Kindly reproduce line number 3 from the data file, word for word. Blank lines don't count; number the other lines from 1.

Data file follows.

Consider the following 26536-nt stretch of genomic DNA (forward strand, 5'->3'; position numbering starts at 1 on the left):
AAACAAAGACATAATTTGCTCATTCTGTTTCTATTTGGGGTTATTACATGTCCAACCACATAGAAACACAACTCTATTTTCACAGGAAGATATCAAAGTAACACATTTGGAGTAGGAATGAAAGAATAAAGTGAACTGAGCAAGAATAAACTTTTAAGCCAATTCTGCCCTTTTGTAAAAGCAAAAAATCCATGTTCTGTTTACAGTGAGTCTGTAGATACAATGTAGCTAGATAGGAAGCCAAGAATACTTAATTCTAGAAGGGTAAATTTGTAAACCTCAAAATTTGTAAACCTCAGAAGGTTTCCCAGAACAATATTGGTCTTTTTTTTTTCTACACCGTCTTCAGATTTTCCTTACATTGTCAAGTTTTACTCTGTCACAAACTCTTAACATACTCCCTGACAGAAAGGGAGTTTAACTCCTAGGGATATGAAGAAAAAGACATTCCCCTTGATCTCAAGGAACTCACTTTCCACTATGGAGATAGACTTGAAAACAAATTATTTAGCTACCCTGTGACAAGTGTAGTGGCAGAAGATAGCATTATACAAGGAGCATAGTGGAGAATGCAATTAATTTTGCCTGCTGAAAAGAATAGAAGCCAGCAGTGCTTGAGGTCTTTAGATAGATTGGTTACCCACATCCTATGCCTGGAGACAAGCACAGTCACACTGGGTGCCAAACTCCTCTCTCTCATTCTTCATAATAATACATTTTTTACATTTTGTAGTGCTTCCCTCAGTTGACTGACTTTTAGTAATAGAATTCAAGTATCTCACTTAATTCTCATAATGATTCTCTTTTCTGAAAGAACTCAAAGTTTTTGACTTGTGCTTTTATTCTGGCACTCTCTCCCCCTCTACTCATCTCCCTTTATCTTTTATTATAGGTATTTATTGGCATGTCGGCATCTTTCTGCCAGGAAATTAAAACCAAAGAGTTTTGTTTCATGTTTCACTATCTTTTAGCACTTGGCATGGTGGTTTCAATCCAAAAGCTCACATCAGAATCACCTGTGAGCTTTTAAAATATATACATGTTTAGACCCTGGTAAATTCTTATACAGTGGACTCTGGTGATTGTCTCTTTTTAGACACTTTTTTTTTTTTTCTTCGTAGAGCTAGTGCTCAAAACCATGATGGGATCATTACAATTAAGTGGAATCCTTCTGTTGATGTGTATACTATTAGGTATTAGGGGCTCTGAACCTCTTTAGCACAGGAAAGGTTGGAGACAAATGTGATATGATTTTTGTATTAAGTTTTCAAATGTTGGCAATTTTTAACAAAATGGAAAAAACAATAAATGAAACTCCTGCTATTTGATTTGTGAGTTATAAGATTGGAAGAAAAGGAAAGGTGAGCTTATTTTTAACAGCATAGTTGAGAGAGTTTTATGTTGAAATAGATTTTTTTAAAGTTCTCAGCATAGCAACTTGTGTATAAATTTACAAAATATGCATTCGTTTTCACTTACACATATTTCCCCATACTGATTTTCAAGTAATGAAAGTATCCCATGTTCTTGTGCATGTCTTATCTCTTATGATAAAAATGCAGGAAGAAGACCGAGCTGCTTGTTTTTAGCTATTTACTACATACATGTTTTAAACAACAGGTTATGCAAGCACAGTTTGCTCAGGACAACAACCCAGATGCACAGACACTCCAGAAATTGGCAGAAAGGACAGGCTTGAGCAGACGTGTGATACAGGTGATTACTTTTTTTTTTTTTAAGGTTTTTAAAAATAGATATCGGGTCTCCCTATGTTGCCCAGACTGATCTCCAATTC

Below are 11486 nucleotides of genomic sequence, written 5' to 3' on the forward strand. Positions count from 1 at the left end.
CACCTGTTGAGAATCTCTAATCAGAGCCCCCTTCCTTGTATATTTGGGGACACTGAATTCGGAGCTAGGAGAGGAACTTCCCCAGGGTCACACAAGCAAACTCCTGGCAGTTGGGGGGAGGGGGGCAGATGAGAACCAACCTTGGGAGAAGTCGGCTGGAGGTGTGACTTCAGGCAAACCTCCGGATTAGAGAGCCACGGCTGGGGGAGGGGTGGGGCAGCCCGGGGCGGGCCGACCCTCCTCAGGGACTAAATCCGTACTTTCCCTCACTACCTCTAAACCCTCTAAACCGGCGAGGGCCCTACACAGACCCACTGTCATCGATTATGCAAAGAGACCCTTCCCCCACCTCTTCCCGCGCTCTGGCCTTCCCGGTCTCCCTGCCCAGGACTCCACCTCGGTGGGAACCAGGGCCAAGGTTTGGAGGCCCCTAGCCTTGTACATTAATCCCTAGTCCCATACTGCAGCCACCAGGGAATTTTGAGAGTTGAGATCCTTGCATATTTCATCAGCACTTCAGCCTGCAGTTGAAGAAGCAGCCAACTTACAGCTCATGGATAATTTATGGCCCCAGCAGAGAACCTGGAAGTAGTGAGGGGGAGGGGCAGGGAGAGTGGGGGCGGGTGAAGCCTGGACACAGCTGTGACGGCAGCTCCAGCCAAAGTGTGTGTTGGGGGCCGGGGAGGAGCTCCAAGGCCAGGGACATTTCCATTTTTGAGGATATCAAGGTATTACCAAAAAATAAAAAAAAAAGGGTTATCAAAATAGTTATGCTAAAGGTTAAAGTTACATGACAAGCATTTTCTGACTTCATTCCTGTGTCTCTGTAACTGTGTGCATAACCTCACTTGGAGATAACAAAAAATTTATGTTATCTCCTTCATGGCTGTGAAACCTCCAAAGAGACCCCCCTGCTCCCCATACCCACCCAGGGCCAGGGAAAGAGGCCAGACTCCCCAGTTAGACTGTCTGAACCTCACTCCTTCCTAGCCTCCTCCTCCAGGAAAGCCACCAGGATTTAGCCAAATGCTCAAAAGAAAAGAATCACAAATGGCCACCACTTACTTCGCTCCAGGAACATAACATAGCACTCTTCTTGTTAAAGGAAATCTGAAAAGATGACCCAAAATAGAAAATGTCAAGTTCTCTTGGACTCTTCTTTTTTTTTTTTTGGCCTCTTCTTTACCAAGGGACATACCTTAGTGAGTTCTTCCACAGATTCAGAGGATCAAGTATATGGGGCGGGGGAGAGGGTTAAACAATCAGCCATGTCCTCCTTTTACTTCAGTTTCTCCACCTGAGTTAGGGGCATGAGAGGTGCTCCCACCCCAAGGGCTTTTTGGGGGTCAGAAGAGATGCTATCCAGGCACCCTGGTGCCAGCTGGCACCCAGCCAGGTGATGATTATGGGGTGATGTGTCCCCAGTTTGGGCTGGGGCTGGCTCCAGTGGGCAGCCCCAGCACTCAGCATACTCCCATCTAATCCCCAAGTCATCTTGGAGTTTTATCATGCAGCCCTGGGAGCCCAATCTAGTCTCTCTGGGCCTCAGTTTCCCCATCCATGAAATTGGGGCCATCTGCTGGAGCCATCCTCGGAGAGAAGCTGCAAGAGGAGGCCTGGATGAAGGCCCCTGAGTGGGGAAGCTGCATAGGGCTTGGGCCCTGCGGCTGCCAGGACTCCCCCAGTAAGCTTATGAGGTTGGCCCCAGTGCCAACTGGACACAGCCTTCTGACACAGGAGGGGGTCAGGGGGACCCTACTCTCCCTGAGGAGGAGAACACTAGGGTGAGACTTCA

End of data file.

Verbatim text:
Below are 11486 nucleotides of genomic sequence, written 5' to 3' on the forward strand. Positions count from 1 at the left end.